Anatomy: The moose is about 7.5 feet (2.3 m) tall at the shoulder. Only the male moose, bulls, have antlers. The largest recorded antler spread is over 6.5 ft (2 m). The antlers are shed each year and regrow. Moose have hoofed feet, long legs, thick brown fur, a large body, and a droopy nose, and a dewlap (a flap of skin hanging loosely from the chin).

Behavior: The moose is an herbivore (a plant-eater) who spends most of the day eating. Moose prefer willow, birch, and aspen twigs, horsetail, sedges, roots, pond weeds, and grasses. They are excellent swimmers, strong runners and can turn on a dime. I've seen a Moose outrun a grizzly up near Barkerville on the Bowron Lake circuit.

Predators: The grizzly bear and man are the main predators of the moose.

Source: Enchanted Learning

Wednesday, 15 April 2009

AURORA BOREALIS

TIME FOR LUNCH

Tormented cries from mother as her cub is butchered and eaten...

Does it pull at your heart strings? Mine, too.

A rally of cries about a shark attack generally bring something less warm and fuzzy, something closer to terror and visions of a nasty end for some surfer. No surfer this time.

The 20th Century's most significant marine find became surf and turf himself at a recent feast in a village off the coast of Donsol in the Bicol Region of the Philippines.

More than a rare sighting, this is the 41st specimen ever known. A massive Megamouth, a rare breed of filter-feeding shark, was caught and killed then served up to locals eager to consume the traditional delicacy despite protests from the World Wildlife Federation.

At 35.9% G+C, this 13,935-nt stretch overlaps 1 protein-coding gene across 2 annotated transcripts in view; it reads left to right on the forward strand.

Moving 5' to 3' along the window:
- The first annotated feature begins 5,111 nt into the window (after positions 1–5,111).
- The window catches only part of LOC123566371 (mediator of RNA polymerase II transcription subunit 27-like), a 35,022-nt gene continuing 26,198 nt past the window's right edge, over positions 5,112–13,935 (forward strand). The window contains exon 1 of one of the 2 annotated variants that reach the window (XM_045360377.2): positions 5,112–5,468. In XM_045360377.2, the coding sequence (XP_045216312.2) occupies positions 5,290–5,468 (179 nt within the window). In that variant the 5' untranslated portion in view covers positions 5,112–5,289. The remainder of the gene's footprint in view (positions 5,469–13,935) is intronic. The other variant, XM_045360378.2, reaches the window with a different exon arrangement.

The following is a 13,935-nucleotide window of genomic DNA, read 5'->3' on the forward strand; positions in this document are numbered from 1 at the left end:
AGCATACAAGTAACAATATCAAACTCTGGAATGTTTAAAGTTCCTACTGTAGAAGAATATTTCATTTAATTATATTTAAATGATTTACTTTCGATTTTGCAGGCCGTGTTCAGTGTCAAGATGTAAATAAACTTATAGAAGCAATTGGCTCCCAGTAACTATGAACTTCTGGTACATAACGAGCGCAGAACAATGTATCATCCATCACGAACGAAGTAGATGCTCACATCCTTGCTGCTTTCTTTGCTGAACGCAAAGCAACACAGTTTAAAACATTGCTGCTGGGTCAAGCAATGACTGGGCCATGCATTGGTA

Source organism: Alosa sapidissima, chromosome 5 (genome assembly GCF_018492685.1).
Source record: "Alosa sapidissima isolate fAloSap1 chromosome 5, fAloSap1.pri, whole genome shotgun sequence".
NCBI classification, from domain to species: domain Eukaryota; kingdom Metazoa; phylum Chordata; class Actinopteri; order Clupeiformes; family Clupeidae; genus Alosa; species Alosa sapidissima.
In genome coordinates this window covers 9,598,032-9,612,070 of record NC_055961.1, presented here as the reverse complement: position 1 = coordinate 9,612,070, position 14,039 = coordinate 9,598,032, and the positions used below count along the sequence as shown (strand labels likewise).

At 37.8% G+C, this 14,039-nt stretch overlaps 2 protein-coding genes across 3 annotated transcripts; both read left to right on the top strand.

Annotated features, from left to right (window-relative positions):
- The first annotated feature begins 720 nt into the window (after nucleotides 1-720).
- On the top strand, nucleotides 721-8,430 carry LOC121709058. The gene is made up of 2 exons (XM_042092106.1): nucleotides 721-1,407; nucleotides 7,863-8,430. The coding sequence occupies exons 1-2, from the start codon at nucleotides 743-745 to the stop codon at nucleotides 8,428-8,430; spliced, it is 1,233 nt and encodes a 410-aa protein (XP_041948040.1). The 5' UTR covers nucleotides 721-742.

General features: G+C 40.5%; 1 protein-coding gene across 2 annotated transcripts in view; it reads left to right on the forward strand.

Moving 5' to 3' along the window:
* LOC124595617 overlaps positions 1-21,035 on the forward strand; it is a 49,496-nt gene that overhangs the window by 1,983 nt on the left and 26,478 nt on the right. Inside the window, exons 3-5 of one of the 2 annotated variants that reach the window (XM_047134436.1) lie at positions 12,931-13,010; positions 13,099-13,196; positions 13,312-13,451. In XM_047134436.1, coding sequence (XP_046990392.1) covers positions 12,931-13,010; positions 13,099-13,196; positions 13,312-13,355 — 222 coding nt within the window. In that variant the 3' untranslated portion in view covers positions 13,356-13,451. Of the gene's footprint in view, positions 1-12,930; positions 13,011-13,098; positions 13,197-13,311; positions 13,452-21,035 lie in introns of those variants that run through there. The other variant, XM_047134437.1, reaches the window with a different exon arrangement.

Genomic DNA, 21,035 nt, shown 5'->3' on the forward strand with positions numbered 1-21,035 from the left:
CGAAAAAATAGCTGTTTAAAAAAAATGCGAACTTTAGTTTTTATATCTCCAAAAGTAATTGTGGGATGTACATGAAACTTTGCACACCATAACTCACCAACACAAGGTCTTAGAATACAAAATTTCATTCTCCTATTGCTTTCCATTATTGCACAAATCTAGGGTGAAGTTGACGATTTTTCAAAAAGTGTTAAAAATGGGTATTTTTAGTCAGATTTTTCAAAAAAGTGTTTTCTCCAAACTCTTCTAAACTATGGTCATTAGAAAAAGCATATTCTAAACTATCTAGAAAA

While WWF tried to convey the magnitude of the slaying the world has to wonder if more should have been done. This was more than a rare sighting, this specimen was the 41st ever recorded of Megachasma pelagios.

Panda! Not this time. It was a deliverate ploy to get you to ponder your feelings on slugs vs. bunnies. If it is what enticed you to take a peek, however, perhaps we need to rethink our treatment of the ugly ducklings out there.

We tend to favour cute and cuddly. Dark grey, menacing distant cousins of Jaws don't bring out the maternal instinct quite as readily. Had this been a sighting of a rare panda set to be slaughtered to make soup with his paws, I'm sure Megamouth would have made both CNN and the BBC.

Might isn't right, but something more than sway was needed here.

Monday, 13 April 2009

HURDIA: BIZARRE FIND EXCITES SCIENTISTS

Scientists from Sweden’s Uppsala University have pieced together a bizarre marine predator who trolled the seas some 505-million years ago. Hurdia, had a giant head, protruding shield and claws for capturing prey. Bits and pieces of Hurdia have shown up in museums all over the world. Until now, they’ve been left unidentified or wildly mislabeled. Allison Daley, the lead author on the study, is set to publish in this month’s journal Science.

Just when you thought it was safe to go back in the water…

MAMMALS

Mammals come in all shapes and sizes, and can be found all over the earth and come in all shapes and sizes. There are around 5500 species of mammals in all. You are a mammal, all of your friends are mammals and so is your dog. All mammals are warm-blooded and have either hair or fur on their bodies. The majority of all mammals give birth to live young, but there are a few species of mammals that lay eggs. The Triassic period, 220 million years ago, was the age that the first mammals can be found.